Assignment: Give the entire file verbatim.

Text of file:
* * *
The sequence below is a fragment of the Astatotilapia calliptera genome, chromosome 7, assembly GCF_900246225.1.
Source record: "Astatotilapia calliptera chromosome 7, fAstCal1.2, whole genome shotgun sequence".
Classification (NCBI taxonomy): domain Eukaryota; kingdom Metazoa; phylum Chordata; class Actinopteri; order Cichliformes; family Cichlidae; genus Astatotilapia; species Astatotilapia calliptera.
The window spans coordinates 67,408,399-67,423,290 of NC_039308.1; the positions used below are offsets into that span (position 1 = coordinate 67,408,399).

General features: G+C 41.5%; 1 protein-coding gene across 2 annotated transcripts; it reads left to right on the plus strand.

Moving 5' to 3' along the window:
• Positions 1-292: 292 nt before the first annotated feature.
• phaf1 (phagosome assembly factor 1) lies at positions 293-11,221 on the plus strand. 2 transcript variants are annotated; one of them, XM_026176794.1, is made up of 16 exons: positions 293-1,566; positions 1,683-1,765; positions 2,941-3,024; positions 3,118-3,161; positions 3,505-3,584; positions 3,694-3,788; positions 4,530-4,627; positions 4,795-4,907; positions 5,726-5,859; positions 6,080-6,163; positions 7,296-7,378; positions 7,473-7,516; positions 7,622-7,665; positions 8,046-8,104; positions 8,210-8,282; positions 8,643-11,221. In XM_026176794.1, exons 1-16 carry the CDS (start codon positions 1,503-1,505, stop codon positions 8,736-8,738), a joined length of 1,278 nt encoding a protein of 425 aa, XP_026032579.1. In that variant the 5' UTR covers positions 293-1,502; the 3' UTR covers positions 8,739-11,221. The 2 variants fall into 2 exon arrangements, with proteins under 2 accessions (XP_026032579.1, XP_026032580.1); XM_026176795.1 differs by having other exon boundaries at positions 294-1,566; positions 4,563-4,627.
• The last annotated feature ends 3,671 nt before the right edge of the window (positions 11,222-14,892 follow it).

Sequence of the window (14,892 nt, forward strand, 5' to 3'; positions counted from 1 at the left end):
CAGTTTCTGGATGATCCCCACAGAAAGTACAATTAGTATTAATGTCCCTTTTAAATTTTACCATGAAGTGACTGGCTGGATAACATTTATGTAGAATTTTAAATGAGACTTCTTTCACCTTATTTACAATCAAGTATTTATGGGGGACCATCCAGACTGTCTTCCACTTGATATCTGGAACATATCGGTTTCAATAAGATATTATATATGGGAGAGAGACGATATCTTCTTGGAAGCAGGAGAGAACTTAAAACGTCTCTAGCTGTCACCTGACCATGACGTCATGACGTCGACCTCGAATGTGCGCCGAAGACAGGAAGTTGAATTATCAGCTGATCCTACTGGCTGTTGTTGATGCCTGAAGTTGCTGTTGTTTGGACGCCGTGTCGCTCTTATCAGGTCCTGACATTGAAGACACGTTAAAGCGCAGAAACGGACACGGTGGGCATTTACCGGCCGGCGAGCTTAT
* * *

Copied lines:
The sequence below is a fragment of the Astatotilapia calliptera genome, chromosome 7, assembly GCF_900246225.1.
Source record: "Astatotilapia calliptera chromosome 7, fAstCal1.2, whole genome shotgun sequence".
Classification (NCBI taxonomy): domain Eukaryota; kingdom Metazoa; phylum Chordata; class Actinopteri; order Cichliformes; family Cichlidae; genus Astatotilapia; species Astatotilapia calliptera.
The window spans coordinates 67,408,399-67,423,290 of NC_039308.1; the positions used below are offsets into that span (position 1 = coordinate 67,408,399).

General features: G+C 41.5%; 1 protein-coding gene across 2 annotated transcripts; it reads left to right on the plus strand.

Moving 5' to 3' along the window:
• Positions 1-292: 292 nt before the first annotated feature.
• phaf1 (phagosome assembly factor 1) lies at positions 293-11,221 on the plus strand. 2 transcript variants are annotated; one of them, XM_026176794.1, is made up of 16 exons: positions 293-1,566; positions 1,683-1,765; positions 2,941-3,024; positions 3,118-3,161; positions 3,505-3,584; positions 3,694-3,788; positions 4,530-4,627; positions 4,795-4,907; positions 5,726-5,859; positions 6,080-6,163; positions 7,296-7,378; positions 7,473-7,516; positions 7,622-7,665; positions 8,046-8,104; positions 8,210-8,282; positions 8,643-11,221. In XM_026176794.1, exons 1-16 carry the CDS (start codon positions 1,503-1,505, stop codon positions 8,736-8,738), a joined length of 1,278 nt encoding a protein of 425 aa, XP_026032579.1. In that variant the 5' UTR covers positions 293-1,502; the 3' UTR covers positions 8,739-11,221. The 2 variants fall into 2 exon arrangements, with proteins under 2 accessions (XP_026032579.1, XP_026032580.1); XM_026176795.1 differs by having other exon boundaries at positions 294-1,566; positions 4,563-4,627.
• The last annotated feature ends 3,671 nt before the right edge of the window (positions 11,222-14,892 follow it).

Sequence of the window (14,892 nt, forward strand, 5' to 3'; positions counted from 1 at the left end):
CAGTTTCTGGATGATCCCCACAGAAAGTACAATTAGTATTAATGTCCCTTTTAAATTTTACCATGAAGTGACTGGCTGGATAACATTTATGTAGAATTTTAAATGAGACTTCTTTCACCTTATTTACAATCAAGTATTTATGGGGGACCATCCAGACTGTCTTCCACTTGATATCTGGAACATATCGGTTTCAATAAGATATTATATATGGGAGAGAGACGATATCTTCTTGGAAGCAGGAGAGAACTTAAAACGTCTCTAGCTGTCACCTGACCATGACGTCATGACGTCGACCTCGAATGTGCGCCGAAGACAGGAAGTTGAATTATCAGCTGATCCTACTGGCTGTTGTTGATGCCTGAAGTTGCTGTTGTTTGGACGCCGTGTCGCTCTTATCAGGTCCTGACATTGAAGACACGTTAAAGCGCAGAAACGGACACGGTGGGCATTTACCGGCCGGCGAGCTTAT